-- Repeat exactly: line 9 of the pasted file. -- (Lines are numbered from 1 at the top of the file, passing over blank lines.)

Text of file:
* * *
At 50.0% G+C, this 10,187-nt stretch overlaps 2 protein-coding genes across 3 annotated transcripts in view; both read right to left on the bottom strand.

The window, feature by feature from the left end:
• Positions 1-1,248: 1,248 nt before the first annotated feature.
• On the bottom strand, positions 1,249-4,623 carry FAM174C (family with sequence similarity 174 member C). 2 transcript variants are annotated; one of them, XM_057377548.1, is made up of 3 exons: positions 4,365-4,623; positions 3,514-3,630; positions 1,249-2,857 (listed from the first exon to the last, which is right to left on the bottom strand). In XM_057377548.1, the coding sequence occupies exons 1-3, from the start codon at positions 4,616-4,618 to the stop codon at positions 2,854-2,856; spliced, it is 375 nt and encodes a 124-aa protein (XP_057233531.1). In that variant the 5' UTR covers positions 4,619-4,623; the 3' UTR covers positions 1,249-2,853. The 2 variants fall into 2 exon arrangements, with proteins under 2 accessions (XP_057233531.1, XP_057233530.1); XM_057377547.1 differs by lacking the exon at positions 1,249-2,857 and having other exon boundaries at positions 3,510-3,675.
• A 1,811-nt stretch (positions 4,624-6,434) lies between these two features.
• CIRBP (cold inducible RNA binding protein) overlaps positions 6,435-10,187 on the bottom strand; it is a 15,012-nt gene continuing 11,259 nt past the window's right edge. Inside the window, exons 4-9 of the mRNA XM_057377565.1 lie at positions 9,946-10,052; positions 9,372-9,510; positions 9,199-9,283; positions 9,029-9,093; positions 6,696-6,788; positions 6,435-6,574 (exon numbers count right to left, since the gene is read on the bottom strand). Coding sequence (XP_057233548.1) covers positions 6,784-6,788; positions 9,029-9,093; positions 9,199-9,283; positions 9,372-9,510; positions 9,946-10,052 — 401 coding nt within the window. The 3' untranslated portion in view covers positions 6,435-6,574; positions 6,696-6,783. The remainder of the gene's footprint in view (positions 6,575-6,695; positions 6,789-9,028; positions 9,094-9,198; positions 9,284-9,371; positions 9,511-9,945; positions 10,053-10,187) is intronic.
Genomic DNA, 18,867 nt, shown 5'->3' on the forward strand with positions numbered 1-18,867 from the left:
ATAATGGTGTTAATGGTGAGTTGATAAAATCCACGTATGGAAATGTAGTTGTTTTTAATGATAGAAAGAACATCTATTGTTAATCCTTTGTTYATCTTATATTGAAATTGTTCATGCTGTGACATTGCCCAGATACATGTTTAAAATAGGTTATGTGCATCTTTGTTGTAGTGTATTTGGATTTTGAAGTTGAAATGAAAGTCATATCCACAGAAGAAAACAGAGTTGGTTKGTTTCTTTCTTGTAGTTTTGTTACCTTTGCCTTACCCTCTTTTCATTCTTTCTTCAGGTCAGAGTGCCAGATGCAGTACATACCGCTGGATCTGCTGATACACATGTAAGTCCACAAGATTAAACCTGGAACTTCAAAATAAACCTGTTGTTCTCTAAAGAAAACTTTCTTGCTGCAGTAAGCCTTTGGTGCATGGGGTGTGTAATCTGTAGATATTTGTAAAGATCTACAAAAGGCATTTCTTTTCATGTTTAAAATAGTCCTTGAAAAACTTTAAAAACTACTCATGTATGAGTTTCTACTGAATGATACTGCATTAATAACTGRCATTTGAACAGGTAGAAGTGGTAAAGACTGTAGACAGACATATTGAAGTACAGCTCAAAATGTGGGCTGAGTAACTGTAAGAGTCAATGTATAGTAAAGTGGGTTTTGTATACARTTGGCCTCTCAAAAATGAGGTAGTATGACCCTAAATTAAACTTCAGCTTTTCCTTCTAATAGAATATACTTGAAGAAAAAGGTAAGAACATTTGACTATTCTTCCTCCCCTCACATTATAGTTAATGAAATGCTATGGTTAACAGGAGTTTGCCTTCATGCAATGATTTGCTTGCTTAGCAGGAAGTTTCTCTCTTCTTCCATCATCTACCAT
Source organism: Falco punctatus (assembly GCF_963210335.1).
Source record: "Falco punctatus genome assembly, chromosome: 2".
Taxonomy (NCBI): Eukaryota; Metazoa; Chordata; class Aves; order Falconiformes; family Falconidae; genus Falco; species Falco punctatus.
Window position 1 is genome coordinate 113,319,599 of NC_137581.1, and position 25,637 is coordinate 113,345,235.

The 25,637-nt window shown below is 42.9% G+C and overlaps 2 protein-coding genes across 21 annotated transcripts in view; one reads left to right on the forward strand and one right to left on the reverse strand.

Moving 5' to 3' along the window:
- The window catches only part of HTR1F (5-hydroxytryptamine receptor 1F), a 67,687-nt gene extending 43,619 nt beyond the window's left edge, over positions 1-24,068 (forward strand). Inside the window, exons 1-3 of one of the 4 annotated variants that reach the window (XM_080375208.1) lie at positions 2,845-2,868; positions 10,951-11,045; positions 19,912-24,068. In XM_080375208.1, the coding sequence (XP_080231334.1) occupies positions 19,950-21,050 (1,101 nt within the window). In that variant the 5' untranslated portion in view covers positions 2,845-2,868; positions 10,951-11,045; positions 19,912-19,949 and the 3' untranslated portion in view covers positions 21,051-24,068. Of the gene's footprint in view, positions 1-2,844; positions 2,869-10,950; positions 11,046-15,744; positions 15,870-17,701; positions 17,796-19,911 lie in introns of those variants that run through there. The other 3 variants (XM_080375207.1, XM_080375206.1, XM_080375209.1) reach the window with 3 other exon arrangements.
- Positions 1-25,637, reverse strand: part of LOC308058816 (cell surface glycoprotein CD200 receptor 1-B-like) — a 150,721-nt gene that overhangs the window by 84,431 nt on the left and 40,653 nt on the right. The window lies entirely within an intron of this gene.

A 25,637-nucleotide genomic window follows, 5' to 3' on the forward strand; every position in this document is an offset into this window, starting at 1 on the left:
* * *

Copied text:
Source organism: Falco punctatus (assembly GCF_963210335.1).